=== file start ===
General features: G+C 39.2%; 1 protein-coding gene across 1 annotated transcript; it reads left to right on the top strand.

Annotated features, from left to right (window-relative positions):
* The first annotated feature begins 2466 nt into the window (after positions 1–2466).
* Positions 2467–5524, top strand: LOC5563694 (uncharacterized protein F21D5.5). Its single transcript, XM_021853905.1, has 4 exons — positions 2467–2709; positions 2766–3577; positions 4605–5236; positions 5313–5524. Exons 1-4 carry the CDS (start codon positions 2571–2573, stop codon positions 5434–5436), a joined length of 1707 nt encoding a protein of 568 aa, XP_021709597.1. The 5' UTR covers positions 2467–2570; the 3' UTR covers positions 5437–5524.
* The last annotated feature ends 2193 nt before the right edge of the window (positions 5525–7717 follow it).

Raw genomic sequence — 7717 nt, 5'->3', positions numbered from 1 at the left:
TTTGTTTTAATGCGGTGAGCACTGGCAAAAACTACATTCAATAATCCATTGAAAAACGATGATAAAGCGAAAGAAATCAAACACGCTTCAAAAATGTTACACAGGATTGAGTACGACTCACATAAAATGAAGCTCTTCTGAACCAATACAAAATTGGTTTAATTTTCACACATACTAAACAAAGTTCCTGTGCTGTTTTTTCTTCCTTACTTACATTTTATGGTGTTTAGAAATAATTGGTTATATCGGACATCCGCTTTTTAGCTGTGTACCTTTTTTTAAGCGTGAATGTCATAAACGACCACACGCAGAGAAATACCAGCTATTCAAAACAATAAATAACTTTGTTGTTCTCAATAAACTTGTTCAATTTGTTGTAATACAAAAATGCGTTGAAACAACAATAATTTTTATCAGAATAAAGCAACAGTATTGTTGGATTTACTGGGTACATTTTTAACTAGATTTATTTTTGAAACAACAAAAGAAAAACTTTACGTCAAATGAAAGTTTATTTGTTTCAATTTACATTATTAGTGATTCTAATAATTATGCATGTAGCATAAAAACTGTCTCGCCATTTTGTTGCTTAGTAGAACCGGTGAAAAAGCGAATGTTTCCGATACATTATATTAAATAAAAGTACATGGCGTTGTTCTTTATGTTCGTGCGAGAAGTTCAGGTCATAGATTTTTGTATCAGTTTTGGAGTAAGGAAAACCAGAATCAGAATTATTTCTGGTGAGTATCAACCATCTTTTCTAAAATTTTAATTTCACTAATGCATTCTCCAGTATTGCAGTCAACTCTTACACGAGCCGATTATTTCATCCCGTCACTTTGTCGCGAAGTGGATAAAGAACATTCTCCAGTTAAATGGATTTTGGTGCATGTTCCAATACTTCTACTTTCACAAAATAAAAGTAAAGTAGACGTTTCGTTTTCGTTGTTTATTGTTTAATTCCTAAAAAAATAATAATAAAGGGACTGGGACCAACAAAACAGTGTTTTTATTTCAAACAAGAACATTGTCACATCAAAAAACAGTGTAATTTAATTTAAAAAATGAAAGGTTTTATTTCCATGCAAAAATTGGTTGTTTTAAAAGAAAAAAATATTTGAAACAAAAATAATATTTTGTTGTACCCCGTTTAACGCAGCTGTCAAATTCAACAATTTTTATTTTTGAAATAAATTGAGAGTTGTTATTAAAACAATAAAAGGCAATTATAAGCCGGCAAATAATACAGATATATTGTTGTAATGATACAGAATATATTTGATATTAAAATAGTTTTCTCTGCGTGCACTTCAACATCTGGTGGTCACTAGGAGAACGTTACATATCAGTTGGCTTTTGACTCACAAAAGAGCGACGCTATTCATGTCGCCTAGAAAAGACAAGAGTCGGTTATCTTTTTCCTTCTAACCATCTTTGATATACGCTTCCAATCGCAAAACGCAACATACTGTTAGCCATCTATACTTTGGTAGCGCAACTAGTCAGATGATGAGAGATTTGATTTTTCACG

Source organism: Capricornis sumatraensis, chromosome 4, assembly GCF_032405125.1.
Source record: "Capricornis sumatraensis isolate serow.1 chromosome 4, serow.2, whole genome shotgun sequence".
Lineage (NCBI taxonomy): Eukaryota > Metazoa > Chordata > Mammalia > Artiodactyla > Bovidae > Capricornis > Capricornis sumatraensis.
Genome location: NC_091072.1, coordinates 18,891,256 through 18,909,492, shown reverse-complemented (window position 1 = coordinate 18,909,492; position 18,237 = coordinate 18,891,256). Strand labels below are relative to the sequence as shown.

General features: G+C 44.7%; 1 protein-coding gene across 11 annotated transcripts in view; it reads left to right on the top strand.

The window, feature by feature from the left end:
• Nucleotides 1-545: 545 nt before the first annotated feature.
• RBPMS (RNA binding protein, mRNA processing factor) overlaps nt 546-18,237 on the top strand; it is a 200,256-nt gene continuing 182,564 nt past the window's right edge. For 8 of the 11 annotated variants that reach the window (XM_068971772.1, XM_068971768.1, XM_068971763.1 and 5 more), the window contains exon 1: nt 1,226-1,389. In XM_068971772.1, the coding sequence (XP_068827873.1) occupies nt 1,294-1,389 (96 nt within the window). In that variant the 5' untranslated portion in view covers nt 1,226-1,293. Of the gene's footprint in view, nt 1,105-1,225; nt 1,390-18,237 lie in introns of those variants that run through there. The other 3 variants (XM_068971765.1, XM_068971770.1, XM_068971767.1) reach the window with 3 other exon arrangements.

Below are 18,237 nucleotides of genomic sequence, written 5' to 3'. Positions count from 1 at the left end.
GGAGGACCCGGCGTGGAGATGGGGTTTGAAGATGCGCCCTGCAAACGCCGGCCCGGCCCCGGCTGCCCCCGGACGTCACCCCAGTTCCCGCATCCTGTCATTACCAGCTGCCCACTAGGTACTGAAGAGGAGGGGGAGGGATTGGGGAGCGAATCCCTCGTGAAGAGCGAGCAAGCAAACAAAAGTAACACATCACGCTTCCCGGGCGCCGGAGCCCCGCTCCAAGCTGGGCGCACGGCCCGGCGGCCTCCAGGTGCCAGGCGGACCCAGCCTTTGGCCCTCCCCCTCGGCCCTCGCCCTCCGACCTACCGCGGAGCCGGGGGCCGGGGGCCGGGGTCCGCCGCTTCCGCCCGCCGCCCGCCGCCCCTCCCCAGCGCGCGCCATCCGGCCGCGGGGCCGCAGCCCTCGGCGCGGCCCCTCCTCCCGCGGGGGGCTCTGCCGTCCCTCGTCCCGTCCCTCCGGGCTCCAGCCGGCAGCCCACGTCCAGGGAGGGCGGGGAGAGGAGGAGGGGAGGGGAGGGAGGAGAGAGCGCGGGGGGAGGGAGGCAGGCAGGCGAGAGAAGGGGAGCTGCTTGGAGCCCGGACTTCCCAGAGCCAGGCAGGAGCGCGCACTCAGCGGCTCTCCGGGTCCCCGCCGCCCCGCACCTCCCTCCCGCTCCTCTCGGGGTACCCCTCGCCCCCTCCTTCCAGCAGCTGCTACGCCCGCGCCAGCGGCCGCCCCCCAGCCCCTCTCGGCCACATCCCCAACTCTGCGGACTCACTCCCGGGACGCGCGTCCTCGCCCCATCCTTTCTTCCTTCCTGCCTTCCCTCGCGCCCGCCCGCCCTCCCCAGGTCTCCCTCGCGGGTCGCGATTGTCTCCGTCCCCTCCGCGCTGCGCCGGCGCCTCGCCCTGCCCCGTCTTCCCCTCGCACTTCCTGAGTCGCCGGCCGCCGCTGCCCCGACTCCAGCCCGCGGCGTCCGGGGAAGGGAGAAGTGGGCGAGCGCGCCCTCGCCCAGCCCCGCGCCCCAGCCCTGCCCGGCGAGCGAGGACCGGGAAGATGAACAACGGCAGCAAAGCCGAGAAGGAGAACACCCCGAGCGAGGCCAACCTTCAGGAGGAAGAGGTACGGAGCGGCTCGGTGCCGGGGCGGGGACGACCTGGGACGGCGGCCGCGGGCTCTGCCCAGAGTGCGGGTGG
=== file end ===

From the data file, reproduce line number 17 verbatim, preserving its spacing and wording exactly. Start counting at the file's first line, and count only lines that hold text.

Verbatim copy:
GGAGGACCCGGCGTGGAGATGGGGTTTGAAGATGCGCCCTGCAAACGCCGGCCCGGCCCCGGCTGCCCCCGGACGTCACCCCAGTTCCCGCATCCTGTCATTACCAGCTGCCCACTAGGTACTGAAGAGGAGGGGGAGGGATTGGGGAGCGAATCCCTCGTGAAGAGCGAGCAAGCAAACAAAAGTAACACATCACGCTTCCCGGGCGCCGGAGCCCCGCTCCAAGCTGGGCGCACGGCCCGGCGGCCTCCAGGTGCCAGGCGGACCCAGCCTTTGGCCCTCCCCCTCGGCCCTCGCCCTCCGACCTACCGCGGAGCCGGGGGCCGGGGGCCGGGGTCCGCCGCTTCCGCCCGCCGCCCGCCGCCCCTCCCCAGCGCGCGCCATCCGGCCGCGGGGCCGCAGCCCTCGGCGCGGCCCCTCCTCCCGCGGGGGGCTCTGCCGTCCCTCGTCCCGTCCCTCCGGGCTCCAGCCGGCAGCCCACGTCCAGGGAGGGCGGGGAGAGGAGGAGGGGAGGGGAGGGAGGAGAGAGCGCGGGGGGAGGGAGGCAGGCAGGCGAGAGAAGGGGAGCTGCTTGGAGCCCGGACTTCCCAGAGCCAGGCAGGAGCGCGCACTCAGCGGCTCTCCGGGTCCCCGCCGCCCCGCACCTCCCTCCCGCTCCTCTCGGGGTACCCCTCGCCCCCTCCTTCCAGCAGCTGCTACGCCCGCGCCAGCGGCCGCCCCCCAGCCCCTCTCGGCCACATCCCCAACTCTGCGGACTCACTCCCGGGACGCGCGTCCTCGCCCCATCCTTTCTTCCTTCCTGCCTTCCCTCGCGCCCGCCCGCCCTCCCCAGGTCTCCCTCGCGGGTCGCGATTGTCTCCGTCCCCTCCGCGCTGCGCCGGCGCCTCGCCCTGCCCCGTCTTCCCCTCGCACTTCCTGAGTCGCCGGCCGCCGCTGCCCCGACTCCAGCCCGCGGCGTCCGGGGAAGGGAGAAGTGGGCGAGCGCGCCCTCGCCCAGCCCCGCGCCCCAGCCCTGCCCGGCGAGCGAGGACCGGGAAGATGAACAACGGCAGCAAAGCCGAGAAGGAGAACACCCCGAGCGAGGCCAACCTTCAGGAGGAAGAGGTACGGAGCGGCTCGGTGCCGGGGCGGGGACGACCTGGGACGGCGGCCGCGGGCTCTGCCCAGAGTGCGGGTGG